MSTest v2: Setup a test project and run tests

This post is part of the serie 'MSTest v2'. Be sure to check out the rest of the blog posts of the serie!

Unit testing is part of the development process. If you are not writing much unit tests now, I would recommend reading this post which explains how testing helps to deliver faster and with more confidence: How we approach testing VSTS to enable continuous delivery . In this serie of posts, we'll see how to write tests using MS Test v2, the Microsoft's test framework.

Create the test project

In Visual Studio, create a new "Unit Test Project" project:

If you want to use the command line in .NET Core, you can use the following command:

dotnet new mstest

The template contains the references to the following NuGet packages:

  • Microsoft.NET.Test.Sdk
  • MSTest.TestAdapter
  • MSTest.TestFramework

The csproj file should contains the following lines:

  <PackageReference Include="Microsoft.NET.Test.Sdk" Version="15.5.0" />
  <PackageReference Include="MSTest.TestAdapter" Version="1.2.0" />
  <PackageReference Include="MSTest.TestFramework" Version="1.2.0" />

Create a test

To create a test, you have to write a method with the attribute [TestAttribute] in a class decorated with the [TestClass] attribute. The TestClass attribute may seem superfluous, but we'll see in another post its importance 😃 You can use the methods of the Assert class to validate the behavior of the method under test.

using Microsoft.VisualStudio.TestTools.UnitTesting;

public class MathTests
    public void Test_Add()
        var actual = MathHelper.Add(1, 1);
        var expected = 2;
        Assert.AreEqual(expected, actual);

public class MathHelper
    public static int Add(int a, int b) => a + b;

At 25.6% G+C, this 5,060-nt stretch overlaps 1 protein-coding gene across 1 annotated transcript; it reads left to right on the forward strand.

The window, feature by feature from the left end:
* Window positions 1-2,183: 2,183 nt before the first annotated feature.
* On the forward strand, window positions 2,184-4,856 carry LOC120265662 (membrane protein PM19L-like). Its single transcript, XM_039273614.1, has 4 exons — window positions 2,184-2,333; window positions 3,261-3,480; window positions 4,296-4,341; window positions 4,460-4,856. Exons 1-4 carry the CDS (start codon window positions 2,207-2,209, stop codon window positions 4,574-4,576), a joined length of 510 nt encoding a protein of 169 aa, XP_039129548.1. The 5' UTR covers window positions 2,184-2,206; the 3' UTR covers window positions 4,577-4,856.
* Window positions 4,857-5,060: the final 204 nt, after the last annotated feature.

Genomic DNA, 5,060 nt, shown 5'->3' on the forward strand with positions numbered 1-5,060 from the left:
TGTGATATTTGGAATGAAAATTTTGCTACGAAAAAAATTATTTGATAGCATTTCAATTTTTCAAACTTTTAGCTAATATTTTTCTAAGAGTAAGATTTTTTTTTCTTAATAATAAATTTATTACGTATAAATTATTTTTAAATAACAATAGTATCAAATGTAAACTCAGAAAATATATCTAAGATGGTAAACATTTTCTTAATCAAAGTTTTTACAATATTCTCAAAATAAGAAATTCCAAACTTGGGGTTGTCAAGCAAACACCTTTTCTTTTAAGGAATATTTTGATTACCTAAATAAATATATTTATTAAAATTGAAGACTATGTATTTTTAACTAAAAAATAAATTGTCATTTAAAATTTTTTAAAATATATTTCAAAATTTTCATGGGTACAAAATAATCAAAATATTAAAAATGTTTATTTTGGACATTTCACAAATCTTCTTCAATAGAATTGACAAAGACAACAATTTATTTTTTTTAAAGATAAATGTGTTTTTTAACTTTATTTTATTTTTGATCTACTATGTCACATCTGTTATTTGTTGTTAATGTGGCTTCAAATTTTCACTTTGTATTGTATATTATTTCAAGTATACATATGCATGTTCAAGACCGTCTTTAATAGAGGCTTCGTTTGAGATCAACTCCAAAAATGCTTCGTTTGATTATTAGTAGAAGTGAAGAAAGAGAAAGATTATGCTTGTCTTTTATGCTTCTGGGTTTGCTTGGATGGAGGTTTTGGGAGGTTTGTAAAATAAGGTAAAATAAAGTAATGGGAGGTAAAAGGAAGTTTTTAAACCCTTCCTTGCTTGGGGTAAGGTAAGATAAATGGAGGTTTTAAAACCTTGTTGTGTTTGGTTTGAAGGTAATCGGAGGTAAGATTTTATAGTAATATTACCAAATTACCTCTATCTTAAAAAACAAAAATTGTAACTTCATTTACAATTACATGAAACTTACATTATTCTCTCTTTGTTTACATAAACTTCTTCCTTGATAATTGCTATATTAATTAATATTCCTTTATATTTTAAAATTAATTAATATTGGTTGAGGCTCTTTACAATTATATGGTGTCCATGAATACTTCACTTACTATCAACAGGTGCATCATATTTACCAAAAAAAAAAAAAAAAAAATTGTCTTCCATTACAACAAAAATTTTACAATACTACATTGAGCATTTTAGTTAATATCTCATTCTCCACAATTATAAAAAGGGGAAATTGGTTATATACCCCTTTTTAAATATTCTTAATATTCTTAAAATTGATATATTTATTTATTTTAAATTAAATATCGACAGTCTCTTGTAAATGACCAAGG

Note: The first argument of the Assert.AreEqual method is the expected value. If you swap the 2 arguments the error message may be weird.

You'll find lots of assert methods in the classes Assert, CollectionAssert and StringAssert. We'll cover then in one of the next posts. It's not mandatory to use the AssertXXX classes. In fact a test fails when an exception is raised. Assert throws exception with a formatted message containing the expected and actual values. By using them you will get readable error message in the test result.

Run the tests from Visual Studio

Now, you can run the test directly in Visual Studio. Open the Test Explorer window (Ctrl+E, T)

Since Visual Studio 2017 Update 5, the tests of the solution are discovered in real time. But if the tests are not visible, building the solution should make them visible. Once the test are visible, click the "Run All" button:

After a short time, the result of the test run is visible:

By default the tests are grouped by output result, so you can quickly find failed tests.

Run the tests from the command line

If you are using .NET Core, you can run tests using the following command:

dotnet test

The full documentation of dotnet test is available in the documentation.


You now have the basis to create and run unit tests written with MSTest v2. In the next posts, we'll explore the functionalities of MSTest v2 and Visual Studio. Stay tuned!